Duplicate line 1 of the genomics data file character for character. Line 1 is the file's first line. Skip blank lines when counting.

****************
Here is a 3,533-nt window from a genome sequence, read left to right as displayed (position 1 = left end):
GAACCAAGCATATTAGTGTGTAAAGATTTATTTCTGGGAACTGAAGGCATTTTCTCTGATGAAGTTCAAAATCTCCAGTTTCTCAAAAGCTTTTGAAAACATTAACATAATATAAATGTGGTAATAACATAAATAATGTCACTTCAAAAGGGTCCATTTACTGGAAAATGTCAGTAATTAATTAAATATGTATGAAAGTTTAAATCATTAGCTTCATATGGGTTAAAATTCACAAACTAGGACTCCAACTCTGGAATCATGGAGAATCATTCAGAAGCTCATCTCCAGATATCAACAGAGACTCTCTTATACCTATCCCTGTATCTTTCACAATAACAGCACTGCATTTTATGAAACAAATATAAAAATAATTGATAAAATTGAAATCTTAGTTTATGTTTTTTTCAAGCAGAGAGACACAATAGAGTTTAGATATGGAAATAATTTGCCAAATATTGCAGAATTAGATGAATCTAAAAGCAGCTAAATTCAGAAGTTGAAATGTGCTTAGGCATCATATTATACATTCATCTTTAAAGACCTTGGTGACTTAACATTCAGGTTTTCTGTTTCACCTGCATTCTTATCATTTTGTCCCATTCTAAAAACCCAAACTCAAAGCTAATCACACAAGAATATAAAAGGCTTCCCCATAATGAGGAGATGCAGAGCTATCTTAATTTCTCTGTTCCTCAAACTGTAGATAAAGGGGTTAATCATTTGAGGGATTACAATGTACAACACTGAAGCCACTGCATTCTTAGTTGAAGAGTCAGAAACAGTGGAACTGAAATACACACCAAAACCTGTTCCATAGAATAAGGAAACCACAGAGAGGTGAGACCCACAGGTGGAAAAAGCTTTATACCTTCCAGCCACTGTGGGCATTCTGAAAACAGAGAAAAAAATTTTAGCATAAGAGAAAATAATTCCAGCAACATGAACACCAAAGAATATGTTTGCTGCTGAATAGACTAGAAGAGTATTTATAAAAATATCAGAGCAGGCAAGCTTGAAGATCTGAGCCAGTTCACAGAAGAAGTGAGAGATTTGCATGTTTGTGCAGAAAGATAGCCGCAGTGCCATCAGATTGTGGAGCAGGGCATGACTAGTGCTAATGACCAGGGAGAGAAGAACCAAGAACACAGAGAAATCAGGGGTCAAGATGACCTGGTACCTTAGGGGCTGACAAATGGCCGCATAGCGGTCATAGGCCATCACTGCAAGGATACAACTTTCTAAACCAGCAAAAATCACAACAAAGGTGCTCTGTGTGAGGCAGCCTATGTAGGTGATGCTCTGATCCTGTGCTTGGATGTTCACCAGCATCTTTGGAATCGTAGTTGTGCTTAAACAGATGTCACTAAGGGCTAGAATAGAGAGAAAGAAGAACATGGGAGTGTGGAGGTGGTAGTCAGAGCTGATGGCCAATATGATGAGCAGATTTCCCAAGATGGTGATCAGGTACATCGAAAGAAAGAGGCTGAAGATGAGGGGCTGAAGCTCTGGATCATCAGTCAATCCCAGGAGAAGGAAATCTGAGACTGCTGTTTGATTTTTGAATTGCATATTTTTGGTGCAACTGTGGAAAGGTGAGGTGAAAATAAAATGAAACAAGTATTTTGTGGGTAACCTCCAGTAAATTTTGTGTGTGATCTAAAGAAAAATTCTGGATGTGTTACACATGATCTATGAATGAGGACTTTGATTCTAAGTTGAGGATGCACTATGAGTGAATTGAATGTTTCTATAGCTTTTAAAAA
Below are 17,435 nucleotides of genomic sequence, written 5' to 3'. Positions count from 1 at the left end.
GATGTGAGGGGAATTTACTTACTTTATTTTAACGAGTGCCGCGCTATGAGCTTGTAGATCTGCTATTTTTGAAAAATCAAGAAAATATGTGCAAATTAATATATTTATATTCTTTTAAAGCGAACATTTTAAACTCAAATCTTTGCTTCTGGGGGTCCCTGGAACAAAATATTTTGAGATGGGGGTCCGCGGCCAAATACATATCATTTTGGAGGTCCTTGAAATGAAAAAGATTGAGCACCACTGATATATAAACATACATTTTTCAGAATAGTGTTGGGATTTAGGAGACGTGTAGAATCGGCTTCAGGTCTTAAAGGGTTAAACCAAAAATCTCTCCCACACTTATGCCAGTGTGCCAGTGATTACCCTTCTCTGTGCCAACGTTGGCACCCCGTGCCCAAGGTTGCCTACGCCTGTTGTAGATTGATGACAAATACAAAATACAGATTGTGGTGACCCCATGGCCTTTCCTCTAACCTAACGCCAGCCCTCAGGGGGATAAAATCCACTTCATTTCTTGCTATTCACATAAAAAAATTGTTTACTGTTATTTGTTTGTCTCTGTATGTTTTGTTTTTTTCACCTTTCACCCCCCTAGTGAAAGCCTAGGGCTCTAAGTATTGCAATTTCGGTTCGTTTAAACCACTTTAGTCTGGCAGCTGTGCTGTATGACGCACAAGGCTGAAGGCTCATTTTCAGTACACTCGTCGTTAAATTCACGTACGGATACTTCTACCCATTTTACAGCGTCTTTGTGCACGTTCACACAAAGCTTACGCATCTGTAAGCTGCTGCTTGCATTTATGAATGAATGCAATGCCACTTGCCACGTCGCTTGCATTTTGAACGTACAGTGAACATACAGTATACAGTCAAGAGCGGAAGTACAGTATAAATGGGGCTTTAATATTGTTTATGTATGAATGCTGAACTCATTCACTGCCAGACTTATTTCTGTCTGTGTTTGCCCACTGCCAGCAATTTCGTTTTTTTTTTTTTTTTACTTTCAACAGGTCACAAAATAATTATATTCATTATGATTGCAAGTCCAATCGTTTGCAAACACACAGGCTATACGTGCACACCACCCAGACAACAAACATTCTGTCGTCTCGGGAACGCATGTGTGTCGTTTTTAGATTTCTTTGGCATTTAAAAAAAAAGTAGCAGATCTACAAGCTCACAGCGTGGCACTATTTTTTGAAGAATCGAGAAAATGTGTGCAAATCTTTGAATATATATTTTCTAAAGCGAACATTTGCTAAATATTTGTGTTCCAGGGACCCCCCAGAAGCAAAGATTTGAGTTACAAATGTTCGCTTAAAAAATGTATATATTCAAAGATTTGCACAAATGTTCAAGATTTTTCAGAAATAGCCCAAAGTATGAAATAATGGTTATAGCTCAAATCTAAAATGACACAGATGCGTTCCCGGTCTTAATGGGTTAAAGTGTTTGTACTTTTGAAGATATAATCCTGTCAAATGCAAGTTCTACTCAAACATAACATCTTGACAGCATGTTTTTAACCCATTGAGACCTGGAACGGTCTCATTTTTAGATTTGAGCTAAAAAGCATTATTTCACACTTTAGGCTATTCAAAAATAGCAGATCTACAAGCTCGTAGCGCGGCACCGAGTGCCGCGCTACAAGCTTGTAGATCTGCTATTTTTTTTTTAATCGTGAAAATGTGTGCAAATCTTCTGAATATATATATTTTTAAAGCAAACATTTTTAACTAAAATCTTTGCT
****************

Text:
Here is a 3,533-nt window from a genome sequence, read left to right as displayed (position 1 = left end):